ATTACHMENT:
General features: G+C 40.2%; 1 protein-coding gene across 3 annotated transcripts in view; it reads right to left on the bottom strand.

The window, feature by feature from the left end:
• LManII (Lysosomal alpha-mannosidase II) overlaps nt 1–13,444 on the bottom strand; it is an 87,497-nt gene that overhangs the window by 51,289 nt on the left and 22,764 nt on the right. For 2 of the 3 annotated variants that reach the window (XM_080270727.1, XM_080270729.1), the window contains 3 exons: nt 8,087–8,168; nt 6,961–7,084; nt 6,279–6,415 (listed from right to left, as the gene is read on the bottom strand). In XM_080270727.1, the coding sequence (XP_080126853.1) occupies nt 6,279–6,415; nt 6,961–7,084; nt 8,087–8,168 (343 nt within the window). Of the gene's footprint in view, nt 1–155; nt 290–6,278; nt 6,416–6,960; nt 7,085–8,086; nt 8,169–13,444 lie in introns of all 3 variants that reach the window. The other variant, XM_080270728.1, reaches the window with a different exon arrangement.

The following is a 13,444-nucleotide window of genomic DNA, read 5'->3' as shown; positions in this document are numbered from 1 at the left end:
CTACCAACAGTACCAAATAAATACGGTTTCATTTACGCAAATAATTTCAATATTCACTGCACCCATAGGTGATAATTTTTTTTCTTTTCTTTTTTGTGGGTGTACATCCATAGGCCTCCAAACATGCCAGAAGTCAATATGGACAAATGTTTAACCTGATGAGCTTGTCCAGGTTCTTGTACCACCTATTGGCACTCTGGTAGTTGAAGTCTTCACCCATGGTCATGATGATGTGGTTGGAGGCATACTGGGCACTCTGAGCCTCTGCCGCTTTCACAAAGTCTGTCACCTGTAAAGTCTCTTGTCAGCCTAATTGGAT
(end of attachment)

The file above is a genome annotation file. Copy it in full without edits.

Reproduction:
General features: G+C 40.2%; 1 protein-coding gene across 3 annotated transcripts in view; it reads right to left on the bottom strand.

The window, feature by feature from the left end:
• LManII (Lysosomal alpha-mannosidase II) overlaps nt 1–13,444 on the bottom strand; it is an 87,497-nt gene that overhangs the window by 51,289 nt on the left and 22,764 nt on the right. For 2 of the 3 annotated variants that reach the window (XM_080270727.1, XM_080270729.1), the window contains 3 exons: nt 8,087–8,168; nt 6,961–7,084; nt 6,279–6,415 (listed from right to left, as the gene is read on the bottom strand). In XM_080270727.1, the coding sequence (XP_080126853.1) occupies nt 6,279–6,415; nt 6,961–7,084; nt 8,087–8,168 (343 nt within the window). Of the gene's footprint in view, nt 1–155; nt 290–6,278; nt 6,416–6,960; nt 7,085–8,086; nt 8,169–13,444 lie in introns of all 3 variants that reach the window. The other variant, XM_080270728.1, reaches the window with a different exon arrangement.

The following is a 13,444-nucleotide window of genomic DNA, read 5'->3' as shown; positions in this document are numbered from 1 at the left end:
CTACCAACAGTACCAAATAAATACGGTTTCATTTACGCAAATAATTTCAATATTCACTGCACCCATAGGTGATAATTTTTTTTCTTTTCTTTTTTGTGGGTGTACATCCATAGGCCTCCAAACATGCCAGAAGTCAATATGGACAAATGTTTAACCTGATGAGCTTGTCCAGGTTCTTGTACCACCTATTGGCACTCTGGTAGTTGAAGTCTTCACCCATGGTCATGATGATGTGGTTGGAGGCATACTGGGCACTCTGAGCCTCTGCCGCTTTCACAAAGTCTGTCACCTGTAAAGTCTCTTGTCAGCCTAATTGGAT